Post image

How To Train Your Canvasser

Every couple of years or so, we put operations in place that deliver messages straight to your homes. It isn’t necessarily through your TV screens, laptops or radios but you will nearly always have a politically driven conversation at your property at some point. Face to face canvassing has long been heralded as communication that goes above and beyond. There really is nothing that tops a direct approach to yielding votes from the electorate, but often we see campaign managers stressing over a lack of canvassers who are equipped to do the job properly.

We never question our volunteer's enthusiasm for the job, they believe in your candidate and the message that she or he represents but… there is always a but isn’t there? What if the message isn’t translating at the door and all that effort canvassing is for nothing. It is a labor intensive way of campaigning so we must make sure that our canvassers are up to scratch. Follow the steps below to ensure your canvasser hits the trail hot!

How Do We Define A Good Canvasser?

Good canvassers go the extra mile, whether they are working on political campaigns or doing public consultation work. But before you give them a walk list, you need to go the extra mile too. Training is essential, even if it is only a 10-minute pep talk, it’s better than sending your volunteers in cold.

Canvassing can be done in 3 simple steps:

Intro - Knock on the door and introduce yourself. Simple. Establish yourself, ask for whichever resident is on your list and just begin a normal conversation. If the initial reaction isn’t overly positive (which we can’t blame most for), clarify quickly that you just want a minute of their time, the “I’ll be quick” trick.

Purpose - So ask yourself, why are you at some random person's door? It could be relatively simple, you believe in the candidate or appreciate them fighting for a cause that you have an interest in. Now it is your job to convey this quickly to the person at the door. Remember you only have a few minutes.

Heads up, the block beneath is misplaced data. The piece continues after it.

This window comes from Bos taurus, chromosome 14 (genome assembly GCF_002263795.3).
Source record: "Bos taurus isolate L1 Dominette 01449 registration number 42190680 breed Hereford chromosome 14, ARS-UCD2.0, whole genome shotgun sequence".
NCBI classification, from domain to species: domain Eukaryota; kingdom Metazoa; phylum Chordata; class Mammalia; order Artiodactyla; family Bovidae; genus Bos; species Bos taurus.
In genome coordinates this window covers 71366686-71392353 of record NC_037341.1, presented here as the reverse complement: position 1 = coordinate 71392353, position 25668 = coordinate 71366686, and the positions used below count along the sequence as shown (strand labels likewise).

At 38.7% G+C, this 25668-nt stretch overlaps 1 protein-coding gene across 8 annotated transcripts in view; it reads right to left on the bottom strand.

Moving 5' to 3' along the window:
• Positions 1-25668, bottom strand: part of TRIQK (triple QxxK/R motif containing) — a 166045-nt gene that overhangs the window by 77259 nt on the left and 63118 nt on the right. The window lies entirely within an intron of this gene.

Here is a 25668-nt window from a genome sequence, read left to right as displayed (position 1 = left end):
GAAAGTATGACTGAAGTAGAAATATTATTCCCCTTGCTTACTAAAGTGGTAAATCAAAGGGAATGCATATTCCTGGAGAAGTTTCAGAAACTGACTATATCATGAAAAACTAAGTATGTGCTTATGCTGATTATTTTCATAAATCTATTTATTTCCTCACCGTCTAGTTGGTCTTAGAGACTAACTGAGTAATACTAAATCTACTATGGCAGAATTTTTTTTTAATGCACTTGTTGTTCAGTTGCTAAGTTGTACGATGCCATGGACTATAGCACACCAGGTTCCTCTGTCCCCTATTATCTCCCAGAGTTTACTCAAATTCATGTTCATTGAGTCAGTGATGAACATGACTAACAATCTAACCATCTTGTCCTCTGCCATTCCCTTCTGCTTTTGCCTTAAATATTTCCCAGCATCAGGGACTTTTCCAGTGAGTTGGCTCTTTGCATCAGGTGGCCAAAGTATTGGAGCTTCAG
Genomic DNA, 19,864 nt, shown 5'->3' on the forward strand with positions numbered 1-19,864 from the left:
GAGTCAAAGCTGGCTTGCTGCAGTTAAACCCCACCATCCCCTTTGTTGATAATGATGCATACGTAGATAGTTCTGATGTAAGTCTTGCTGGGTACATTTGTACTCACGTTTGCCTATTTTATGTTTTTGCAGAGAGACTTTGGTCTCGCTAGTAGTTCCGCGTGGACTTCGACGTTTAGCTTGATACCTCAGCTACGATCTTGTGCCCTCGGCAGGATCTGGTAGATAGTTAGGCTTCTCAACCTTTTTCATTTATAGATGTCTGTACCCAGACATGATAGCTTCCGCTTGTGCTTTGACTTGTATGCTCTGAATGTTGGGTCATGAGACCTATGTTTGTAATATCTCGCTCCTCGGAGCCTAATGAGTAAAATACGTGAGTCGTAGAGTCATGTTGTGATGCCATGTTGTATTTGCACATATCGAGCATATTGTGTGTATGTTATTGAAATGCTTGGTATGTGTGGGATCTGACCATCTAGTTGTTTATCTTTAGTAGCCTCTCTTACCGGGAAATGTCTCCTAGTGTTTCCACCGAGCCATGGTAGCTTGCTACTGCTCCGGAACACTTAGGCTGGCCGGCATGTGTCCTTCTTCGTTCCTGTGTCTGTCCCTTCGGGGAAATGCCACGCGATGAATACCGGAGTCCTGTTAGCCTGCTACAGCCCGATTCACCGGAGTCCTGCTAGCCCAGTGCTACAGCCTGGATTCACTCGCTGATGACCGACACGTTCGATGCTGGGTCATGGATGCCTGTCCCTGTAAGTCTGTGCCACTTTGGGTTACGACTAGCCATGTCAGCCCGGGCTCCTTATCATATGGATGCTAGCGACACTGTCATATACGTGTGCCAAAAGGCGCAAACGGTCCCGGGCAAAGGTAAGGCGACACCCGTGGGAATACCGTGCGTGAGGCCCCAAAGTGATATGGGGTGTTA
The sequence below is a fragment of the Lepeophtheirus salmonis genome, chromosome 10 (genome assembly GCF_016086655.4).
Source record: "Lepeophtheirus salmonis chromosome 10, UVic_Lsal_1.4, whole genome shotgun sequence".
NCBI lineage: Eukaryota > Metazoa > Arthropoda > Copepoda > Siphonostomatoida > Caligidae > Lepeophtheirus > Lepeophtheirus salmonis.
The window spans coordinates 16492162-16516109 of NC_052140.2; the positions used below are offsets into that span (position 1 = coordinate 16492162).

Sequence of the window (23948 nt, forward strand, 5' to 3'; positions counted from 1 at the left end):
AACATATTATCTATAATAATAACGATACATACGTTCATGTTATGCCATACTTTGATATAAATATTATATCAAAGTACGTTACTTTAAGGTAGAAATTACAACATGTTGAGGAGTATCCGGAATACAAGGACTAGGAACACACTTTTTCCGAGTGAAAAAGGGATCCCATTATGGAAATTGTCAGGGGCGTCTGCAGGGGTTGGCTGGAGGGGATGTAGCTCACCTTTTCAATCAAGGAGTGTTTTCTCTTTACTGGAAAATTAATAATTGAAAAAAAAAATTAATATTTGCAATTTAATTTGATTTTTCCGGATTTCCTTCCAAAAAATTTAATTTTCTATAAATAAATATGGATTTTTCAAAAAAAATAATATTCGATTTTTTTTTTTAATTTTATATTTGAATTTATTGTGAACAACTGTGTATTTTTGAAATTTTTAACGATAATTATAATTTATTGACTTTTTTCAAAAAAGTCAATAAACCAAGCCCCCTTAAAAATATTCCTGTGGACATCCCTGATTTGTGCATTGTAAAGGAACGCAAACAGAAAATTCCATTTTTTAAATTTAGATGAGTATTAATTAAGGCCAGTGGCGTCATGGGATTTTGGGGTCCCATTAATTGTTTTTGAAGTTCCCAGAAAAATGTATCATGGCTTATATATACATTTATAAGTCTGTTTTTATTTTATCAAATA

Action - What do you want them to do? Vote, first and foremost. Ask them are they registered if this isn’t already on your walk list. Ask them if they plan on voting and if they have picked a candidate. Ask them if they need help going to the polling station on election day. Little things like this may be the thing your candidate is remembered for.

Finally, ask for the vote! It would surprise you how many canvassers forget this important question!

Round Two

Think we are done here? Sorry, we are not, come back.

One door canvassed once isn’t good enough anymore, follow-up is necessary, actually, it’s expected. If you are lucky to get an email address or phone number on your first visit then you damn sure better contact these people.

You’ve bought yourself more time, and as a canvasser that’s really all you can do. Follow up gives you another opportunity to sell your candidate and lock down a vote. We get lots of feedback from users who have trouble using the information they get from an initial canvass. Here is what we advise:

Secure contact info: People gave you an email address which means they are now actively interested in the campaign. There is now the potential for more than just a vote. Ask them to get involved, invite them to rallies, ask them if they would like to join the canvass.

Promised you a vote: People who promised you a vote can allow you to draw up internal polls and give you a rough estimate of where you stand closer to polling day.

Undecided: People who were on the fence on the initial canvass need a follow-up visit.

Poll striking: Keeping data on people who promised you a vote allows you to tick them off the register on election day and also allows you to put a really strong GOTV plan in process on the day. More on poll striking here.

If you are still struggling to get your canvassers to perform up to par, why not get in touch below.

Back to Top